What do Daesh, One Direction, and Justin Bieber have in common? British teens can't get enough of 'em

Published April 7th, 2015 - 06:49 GMT
"The boys want to be like them and the girls want to be with them. That's what they used to say about the Beatles and more recently One Direction and Justin Bieber," says Mr. Afzal. (AFP/File)
"The boys want to be like them and the girls want to be with them. That's what they used to say about the Beatles and more recently One Direction and Justin Bieber," says Mr. Afzal. (AFP/File)

Hundreds of British teenagers see ISIS [Daesh] as 'pop idols' like One Direction and Justin Bieber, putting children in danger of being radicalised, the country's most senior Muslim prosecutor has said.

Nafir Afzal said teenagers are at risk of 'jihadimania' and warned that 'another 7/7' could happen unless Britain makes sweeping changes to the way it tackles terrorism.

Mr Afzal, former head of the Crown Prosecution Service in the north-west, said children are 'manipulated' by Islamists and that Britain needs a new approach in the way it deals with radicalisation.

He told the Guardian's Nigel Bunyan: 'The boys want to be like them and the girls want to be with them. That's what they used to say about the Beatles and more recently One Direction and Justin Bieber. The propaganda the terrorists put out is akin to marketing, and too many of our teenagers are falling for the image.

'They see their own lives as poor by comparison, and don't realise they are being used. The extremists treat them in a similar way to sexual groomers – they manipulate them, distance them from their friends and families, and then take them.'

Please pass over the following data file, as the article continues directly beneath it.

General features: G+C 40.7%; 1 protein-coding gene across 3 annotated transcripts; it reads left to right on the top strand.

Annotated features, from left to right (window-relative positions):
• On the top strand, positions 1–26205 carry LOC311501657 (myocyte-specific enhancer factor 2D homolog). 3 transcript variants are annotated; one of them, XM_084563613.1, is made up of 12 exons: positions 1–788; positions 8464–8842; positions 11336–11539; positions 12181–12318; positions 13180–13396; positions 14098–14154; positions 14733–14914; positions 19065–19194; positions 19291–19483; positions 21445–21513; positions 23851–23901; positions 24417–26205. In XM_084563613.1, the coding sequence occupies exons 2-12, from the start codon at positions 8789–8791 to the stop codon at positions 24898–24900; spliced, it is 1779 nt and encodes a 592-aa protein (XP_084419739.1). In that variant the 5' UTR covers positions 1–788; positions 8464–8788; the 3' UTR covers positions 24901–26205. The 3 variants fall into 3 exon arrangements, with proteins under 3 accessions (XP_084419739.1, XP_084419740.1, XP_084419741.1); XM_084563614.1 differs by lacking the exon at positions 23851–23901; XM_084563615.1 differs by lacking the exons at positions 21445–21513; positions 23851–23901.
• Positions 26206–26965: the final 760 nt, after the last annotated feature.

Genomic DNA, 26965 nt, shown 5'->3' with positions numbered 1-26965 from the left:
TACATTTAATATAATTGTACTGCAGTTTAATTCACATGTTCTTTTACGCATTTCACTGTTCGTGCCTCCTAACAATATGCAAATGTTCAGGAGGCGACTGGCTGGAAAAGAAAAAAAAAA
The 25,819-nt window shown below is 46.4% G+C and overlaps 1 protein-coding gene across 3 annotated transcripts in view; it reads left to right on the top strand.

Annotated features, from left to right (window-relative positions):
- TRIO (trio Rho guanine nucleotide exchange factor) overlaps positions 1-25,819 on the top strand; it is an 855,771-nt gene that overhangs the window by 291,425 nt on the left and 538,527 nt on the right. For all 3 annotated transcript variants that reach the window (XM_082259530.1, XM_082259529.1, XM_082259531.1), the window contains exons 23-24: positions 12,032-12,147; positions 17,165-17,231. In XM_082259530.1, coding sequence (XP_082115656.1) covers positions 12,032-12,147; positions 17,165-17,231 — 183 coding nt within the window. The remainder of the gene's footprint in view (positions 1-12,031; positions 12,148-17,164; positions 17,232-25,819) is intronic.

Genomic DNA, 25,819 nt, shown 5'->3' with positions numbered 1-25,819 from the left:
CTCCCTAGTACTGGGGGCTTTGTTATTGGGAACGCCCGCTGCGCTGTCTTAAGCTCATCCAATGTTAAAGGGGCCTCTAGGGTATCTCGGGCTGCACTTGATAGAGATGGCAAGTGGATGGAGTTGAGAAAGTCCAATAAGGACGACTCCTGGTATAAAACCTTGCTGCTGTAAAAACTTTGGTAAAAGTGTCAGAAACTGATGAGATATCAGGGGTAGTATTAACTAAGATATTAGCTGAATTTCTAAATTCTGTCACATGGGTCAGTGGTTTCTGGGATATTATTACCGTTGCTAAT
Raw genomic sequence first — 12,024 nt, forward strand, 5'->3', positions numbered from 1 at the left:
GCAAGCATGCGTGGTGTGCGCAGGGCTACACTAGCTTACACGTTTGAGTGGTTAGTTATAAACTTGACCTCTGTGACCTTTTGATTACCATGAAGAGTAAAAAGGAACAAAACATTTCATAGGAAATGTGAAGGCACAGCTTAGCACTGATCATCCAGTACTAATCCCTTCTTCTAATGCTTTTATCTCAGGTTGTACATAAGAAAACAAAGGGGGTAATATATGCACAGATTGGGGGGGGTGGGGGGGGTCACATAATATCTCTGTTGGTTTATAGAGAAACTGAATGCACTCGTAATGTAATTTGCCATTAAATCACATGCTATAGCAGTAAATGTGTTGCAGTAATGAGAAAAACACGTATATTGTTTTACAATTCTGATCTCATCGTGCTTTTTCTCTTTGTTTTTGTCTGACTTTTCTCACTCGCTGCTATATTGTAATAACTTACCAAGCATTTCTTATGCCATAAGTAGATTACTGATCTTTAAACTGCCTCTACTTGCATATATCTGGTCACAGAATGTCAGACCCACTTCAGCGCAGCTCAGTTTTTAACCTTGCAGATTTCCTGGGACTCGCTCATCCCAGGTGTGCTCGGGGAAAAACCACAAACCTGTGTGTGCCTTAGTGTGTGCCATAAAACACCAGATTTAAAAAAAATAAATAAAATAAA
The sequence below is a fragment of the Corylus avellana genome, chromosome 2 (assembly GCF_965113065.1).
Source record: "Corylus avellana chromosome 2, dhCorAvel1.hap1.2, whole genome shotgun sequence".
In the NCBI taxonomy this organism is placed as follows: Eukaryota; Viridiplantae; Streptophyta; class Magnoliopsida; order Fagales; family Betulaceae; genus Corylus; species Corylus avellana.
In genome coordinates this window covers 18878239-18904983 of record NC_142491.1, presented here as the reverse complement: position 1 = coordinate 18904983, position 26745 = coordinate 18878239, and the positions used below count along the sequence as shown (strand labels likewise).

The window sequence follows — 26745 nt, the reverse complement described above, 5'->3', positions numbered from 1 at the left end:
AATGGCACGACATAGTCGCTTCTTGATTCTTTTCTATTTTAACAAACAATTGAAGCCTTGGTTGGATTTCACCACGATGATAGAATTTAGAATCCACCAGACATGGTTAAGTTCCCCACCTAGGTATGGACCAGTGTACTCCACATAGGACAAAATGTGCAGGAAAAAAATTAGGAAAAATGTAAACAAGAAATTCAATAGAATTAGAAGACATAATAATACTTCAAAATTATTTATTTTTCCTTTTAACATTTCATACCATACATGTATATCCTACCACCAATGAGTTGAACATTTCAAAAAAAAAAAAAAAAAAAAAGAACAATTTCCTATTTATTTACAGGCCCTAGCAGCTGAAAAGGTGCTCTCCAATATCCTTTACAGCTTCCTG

Mr Afzal added that a community-led approach to dealing with teenagers who have been corrupted by terrorists would be more successful than the 'stale' strategy used by the police and security services.

The prosecutor warned that unless the next government recruited young Muslim role models to help mentor those who are being radicalised, the country could face 'another 7/7' terror attack.

He believes that young people are far more likely to listen to people who have gone through their experiences than authority figures. 

'At the moment, even the language is wrong. People talk about Isis as if they have some kind of religious basis or political dimension – a kind of glossy, glorious campaign,' he said. 

'The reality is that they're no more than narcissistic, murderous cowboys. We need to stand up and say that very, very clearly, rather than allow kids to be drawn to them like the equivalent of pop idols.' 

Hundreds of young Muslims are thought to have travelled to Syria to join ISIS, but Mr Afzal believes there are far more 'ticking time bombs' still in Britain.

His comments came as it emerged that the Labour councillor's son caught trying to cross from Turkey to Syria with his family may be part of an extremist group.

Waheed Ahmed, 21 – the son of councillor Shakil Ahmed – is said to be a member of the extremist group Hizb ut-Tahrir, which advocates a global Muslim caliphate, similar to the one established by ISIS. 

Ahmed, a politics student at Manchester University, was arrested by Turkish police at the border town of Reyhanli last week. He was one of a group of nine detained, all from Rochdale, including four children aged from one to 11.

They could be flown back to the UK today. 

By Ollie Gillman


© Associated Newspapers Ltd.

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